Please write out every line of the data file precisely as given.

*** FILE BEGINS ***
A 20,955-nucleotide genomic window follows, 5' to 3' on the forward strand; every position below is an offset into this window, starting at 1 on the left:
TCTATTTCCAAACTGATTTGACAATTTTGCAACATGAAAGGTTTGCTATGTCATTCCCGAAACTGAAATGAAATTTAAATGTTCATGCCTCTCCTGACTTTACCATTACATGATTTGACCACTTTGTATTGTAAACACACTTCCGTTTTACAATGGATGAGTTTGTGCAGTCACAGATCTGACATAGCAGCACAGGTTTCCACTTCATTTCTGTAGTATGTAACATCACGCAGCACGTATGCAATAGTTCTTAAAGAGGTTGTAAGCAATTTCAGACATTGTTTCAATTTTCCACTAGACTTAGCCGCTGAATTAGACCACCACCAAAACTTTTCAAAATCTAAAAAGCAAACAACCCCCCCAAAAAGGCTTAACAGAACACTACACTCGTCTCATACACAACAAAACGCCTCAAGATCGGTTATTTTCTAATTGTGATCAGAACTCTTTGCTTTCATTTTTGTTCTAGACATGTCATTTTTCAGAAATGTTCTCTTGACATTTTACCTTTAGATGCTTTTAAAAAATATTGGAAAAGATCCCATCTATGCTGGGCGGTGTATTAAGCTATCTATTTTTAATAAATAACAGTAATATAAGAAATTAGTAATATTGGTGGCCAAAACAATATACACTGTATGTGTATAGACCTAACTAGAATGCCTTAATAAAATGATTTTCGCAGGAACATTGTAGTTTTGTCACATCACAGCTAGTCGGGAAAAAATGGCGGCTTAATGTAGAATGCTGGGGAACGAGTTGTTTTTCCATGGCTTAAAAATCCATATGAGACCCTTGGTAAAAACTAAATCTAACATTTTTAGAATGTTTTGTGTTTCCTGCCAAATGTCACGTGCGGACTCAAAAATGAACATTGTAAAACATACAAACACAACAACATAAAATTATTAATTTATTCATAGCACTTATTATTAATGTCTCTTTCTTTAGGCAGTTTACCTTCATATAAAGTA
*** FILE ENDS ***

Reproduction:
A 20,955-nucleotide genomic window follows, 5' to 3' on the forward strand; every position below is an offset into this window, starting at 1 on the left:
TCTATTTCCAAACTGATTTGACAATTTTGCAACATGAAAGGTTTGCTATGTCATTCCCGAAACTGAAATGAAATTTAAATGTTCATGCCTCTCCTGACTTTACCATTACATGATTTGACCACTTTGTATTGTAAACACACTTCCGTTTTACAATGGATGAGTTTGTGCAGTCACAGATCTGACATAGCAGCACAGGTTTCCACTTCATTTCTGTAGTATGTAACATCACGCAGCACGTATGCAATAGTTCTTAAAGAGGTTGTAAGCAATTTCAGACATTGTTTCAATTTTCCACTAGACTTAGCCGCTGAATTAGACCACCACCAAAACTTTTCAAAATCTAAAAAGCAAACAACCCCCCCAAAAAGGCTTAACAGAACACTACACTCGTCTCATACACAACAAAACGCCTCAAGATCGGTTATTTTCTAATTGTGATCAGAACTCTTTGCTTTCATTTTTGTTCTAGACATGTCATTTTTCAGAAATGTTCTCTTGACATTTTACCTTTAGATGCTTTTAAAAAATATTGGAAAAGATCCCATCTATGCTGGGCGGTGTATTAAGCTATCTATTTTTAATAAATAACAGTAATATAAGAAATTAGTAATATTGGTGGCCAAAACAATATACACTGTATGTGTATAGACCTAACTAGAATGCCTTAATAAAATGATTTTCGCAGGAACATTGTAGTTTTGTCACATCACAGCTAGTCGGGAAAAAATGGCGGCTTAATGTAGAATGCTGGGGAACGAGTTGTTTTTCCATGGCTTAAAAATCCATATGAGACCCTTGGTAAAAACTAAATCTAACATTTTTAGAATGTTTTGTGTTTCCTGCCAAATGTCACGTGCGGACTCAAAAATGAACATTGTAAAACATACAAACACAACAACATAAAATTATTAATTTATTCATAGCACTTATTATTAATGTCTCTTTCTTTAGGCAGTTTACCTTCATATAAAGTA